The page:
We Reline Chimney, Furnace, And Boiler Flues Throughout Delaware County & The Main Line
You may not give much thought to the inner workings of the chimney system and what is responsible for what, but your chimney liner is one of the most important components with one of the most important jobs. If it’s damaged or if your chimney was built or installed without a liner, your risk of house fire, carbon monoxide, and an inefficient and unpleasant fireside or heating experience is greatly increased. But we can help.
What Is A Chimney Liner?
First things first: what is a chimney liner? According to the Chimney Safety Institute of America (CSIA), the flue lining in a masonry chimney is defined as “A clay, ceramic, or metal conduit installed inside of a chimney, intended to contain the combustion products, direct them to the outside atmosphere, and protect the chimney walls from heat and corrosion.”
Most masonry chimneys in Delaware County are constructed with an inner liner of clay tiles. The purpose of the liner is to keep the heat and flue gases contained inside of the chimney, and vent it to the outside, so that this heat and these flue gases don’t come into contact with the masonry walls of the chimney or nearby combustibles, like the framing or walls within your home.
The liner also works to keep carbon monoxide, moisture, smoke, creosote, and other byproducts of combustion from seeping through the bricks and mortar of your chimney and entering your home.
Is It Time To Reline Your Chimney?
As you can imagine, the flue liner has a hard job, and containing and venting the extreme heat and corrosive byproducts of your fireplace, stove, boiler, or furnace produces can take a toll. Furnace flues are especially prone to damage because of the corrosive effect of the flue gases produced, and when damage is present, the National Fire Protection Association (NFPA) code 211 states that the liner must be replaced.
You’ll need to have your flue relined if the following is true:
- The original clay tile liner was never installed
- The clay tile liner cracks, crumbles, or deteriorates as a result of water damage, chimney fire, age, heat, or the corrosive byproducts of combustion
Because the flue liner must be properly sized for the appliance it’s venting and approved for use with the fuel it’s venting, you may also need to reline your chimney if you’re switching out appliances or changing fuel types.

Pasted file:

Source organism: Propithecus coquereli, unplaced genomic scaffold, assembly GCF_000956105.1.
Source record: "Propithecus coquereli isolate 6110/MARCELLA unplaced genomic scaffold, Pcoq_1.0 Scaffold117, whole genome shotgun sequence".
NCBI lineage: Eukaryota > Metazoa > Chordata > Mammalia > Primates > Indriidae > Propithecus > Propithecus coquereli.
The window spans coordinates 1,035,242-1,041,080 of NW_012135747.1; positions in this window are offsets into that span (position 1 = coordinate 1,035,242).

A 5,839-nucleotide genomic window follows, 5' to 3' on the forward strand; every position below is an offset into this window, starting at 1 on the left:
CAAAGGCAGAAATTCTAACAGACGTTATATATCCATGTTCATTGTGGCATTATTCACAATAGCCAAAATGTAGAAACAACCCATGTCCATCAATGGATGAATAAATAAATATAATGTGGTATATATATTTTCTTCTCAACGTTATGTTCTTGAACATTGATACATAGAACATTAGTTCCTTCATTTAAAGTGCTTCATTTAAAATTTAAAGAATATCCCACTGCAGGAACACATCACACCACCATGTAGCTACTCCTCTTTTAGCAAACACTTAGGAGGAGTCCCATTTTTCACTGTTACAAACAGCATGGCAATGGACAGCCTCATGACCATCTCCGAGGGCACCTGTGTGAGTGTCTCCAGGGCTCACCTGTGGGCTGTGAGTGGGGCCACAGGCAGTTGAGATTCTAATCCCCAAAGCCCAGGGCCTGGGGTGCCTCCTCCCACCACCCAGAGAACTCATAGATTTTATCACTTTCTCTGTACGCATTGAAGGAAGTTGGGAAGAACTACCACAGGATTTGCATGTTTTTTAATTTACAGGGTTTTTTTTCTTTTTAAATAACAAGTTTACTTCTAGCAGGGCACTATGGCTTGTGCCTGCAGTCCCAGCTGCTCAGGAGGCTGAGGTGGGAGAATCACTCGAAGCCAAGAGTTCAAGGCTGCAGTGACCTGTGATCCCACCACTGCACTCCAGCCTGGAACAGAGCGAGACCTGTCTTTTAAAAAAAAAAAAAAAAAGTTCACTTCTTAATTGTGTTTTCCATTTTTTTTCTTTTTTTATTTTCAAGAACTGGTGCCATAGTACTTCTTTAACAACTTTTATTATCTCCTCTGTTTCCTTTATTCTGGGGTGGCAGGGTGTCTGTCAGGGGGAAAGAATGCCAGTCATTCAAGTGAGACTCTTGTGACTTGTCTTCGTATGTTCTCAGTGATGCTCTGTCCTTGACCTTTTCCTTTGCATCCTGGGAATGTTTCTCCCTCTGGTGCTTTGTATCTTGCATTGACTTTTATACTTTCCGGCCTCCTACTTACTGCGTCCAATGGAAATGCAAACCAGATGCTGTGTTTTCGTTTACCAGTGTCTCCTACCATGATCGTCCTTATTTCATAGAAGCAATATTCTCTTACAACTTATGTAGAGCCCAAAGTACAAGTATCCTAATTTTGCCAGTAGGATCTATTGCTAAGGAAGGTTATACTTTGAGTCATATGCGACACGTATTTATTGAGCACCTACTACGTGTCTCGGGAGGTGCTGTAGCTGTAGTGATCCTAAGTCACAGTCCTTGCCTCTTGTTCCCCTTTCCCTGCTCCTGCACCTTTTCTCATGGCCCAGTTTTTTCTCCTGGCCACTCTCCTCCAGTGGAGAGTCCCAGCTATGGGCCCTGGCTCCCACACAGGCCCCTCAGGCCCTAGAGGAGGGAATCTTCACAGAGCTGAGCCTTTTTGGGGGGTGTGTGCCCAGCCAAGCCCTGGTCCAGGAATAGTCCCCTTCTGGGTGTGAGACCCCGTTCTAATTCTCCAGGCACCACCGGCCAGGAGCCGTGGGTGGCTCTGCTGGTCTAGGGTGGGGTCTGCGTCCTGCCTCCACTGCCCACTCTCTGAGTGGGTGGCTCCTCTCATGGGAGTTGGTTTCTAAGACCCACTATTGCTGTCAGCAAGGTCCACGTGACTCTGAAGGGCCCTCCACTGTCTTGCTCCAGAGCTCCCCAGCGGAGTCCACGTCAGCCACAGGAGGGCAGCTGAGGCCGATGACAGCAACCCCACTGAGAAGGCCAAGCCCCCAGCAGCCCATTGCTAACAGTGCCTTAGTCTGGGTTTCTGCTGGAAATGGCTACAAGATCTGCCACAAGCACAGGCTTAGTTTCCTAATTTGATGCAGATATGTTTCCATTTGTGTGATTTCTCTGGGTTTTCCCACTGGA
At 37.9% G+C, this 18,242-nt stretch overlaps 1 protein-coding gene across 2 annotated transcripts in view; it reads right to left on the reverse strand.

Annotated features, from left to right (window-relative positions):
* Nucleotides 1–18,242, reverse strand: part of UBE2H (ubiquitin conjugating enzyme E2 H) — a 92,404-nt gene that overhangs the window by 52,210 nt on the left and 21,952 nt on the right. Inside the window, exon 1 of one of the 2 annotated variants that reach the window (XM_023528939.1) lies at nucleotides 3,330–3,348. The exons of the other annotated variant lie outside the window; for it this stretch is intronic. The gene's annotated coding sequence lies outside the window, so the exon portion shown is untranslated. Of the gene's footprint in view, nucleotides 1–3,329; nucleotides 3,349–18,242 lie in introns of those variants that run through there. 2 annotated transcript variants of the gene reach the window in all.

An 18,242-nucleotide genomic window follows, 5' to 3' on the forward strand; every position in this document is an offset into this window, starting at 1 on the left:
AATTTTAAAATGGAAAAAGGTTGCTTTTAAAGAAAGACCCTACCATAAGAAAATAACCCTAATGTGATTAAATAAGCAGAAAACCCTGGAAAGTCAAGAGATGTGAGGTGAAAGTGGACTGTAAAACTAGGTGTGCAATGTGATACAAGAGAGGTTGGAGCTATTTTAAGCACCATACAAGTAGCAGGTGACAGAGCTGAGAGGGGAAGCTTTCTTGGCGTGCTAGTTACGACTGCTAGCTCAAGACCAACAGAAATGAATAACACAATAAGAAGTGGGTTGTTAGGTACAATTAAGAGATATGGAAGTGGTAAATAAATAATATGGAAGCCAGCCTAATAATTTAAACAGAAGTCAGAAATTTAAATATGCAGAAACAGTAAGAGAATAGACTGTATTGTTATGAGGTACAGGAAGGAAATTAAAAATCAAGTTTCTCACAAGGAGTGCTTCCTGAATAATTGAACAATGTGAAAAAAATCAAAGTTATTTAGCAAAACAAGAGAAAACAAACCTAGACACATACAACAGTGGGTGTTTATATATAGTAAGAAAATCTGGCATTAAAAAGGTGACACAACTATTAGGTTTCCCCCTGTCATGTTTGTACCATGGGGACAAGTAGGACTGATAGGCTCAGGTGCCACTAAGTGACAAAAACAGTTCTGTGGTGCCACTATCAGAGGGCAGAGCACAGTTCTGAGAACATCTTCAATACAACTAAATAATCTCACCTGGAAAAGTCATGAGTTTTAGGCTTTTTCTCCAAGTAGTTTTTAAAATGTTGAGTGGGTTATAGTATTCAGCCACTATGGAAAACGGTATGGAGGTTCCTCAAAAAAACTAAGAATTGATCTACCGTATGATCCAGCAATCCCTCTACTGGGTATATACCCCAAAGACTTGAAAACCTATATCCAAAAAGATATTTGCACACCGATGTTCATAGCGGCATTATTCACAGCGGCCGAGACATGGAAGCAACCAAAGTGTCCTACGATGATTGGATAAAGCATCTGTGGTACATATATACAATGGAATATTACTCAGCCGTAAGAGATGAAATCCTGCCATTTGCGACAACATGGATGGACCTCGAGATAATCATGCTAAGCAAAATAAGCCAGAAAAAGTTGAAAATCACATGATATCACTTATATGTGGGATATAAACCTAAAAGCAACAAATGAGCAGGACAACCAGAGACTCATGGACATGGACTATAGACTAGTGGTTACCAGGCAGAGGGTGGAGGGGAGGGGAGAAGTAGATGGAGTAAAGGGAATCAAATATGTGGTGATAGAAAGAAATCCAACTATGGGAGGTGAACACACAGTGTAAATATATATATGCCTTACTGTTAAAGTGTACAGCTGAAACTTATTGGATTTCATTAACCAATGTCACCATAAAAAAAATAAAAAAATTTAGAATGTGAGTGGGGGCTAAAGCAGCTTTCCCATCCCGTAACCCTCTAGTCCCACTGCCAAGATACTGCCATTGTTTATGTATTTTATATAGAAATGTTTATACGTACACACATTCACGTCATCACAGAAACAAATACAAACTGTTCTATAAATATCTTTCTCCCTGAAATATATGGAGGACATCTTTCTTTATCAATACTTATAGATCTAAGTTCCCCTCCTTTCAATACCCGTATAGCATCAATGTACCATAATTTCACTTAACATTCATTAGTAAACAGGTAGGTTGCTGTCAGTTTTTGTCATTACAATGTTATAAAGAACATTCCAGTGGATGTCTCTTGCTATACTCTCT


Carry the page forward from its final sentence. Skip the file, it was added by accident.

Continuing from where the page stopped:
When having a new liner installed, there are several things that you need to consider:
- What type of flue liner will you need? The quality and durability of chimney liners varies greatly, and not all metals are approved for use with all fuel types. Aluminum liners, for example, are only approved for use with certain types of gas appliances (not all), and cannot be installed in a flue that previously vented an oil appliance (like an oil furnace or boiler). These liners are also easily damaged during installation, especially if the chimney has an offset or a long run. Stainless steel liners are a much better choice, but make sure that the liner being installed is UL listed, not just “tested to UL standards.” You’ll also want to make sure it carries a transferable lifetime warranty and that all of the required components are being installed, not just the liner itself.
- What size will you need? Proper sizing is key to the safe and efficient function of a flue liner, which is why all chimneys have sizing requirements that must be met according to the International Residential Code (IRC). An incorrectly sized liner can lead to excessive creosote buildup in wood-burning stoves and fireplaces, performance problems, and the production of carbon monoxide with conventional fuels. Unfortunately, many companies simply install whatever size liner they have in stock, or whatever they can make fit, regardless of whether or not it’s the proper size for the attached appliance.
- Who should perform your chimney relining? There are a lot of specialty skills and tools needed to perform a proper chimney relining, and proper venting of appliances is crucial, which is why it should be done by a qualified chimney professional. The CSIA- certified chimney sweep credential is a good minimum standard to consider when looking for someone to do work on your chimney, and some warranties even require that the installation and annual inspection be performed by a CSIA-certified chimney sweep. You’ll also want to look for other industry credentials, and make sure they have proof of liability insurance, and a valid Pennsylvania Home Improvement Contractor’s License.
We’re Experienced, Trained & Certified To Take Care Of Your Chimney Relining Project
Here at Lou Curley’s Chimney Service, we’re proud to reline with quality, UL listed and tested, stainless steel chimney liners and, in some cases, repair and resurface flue liners with HeatShield®, a cerfractory sealant. Our team has relined thousands of chimney flues and furnace/boiler flues in the Philadelphia area, and has the following credentials: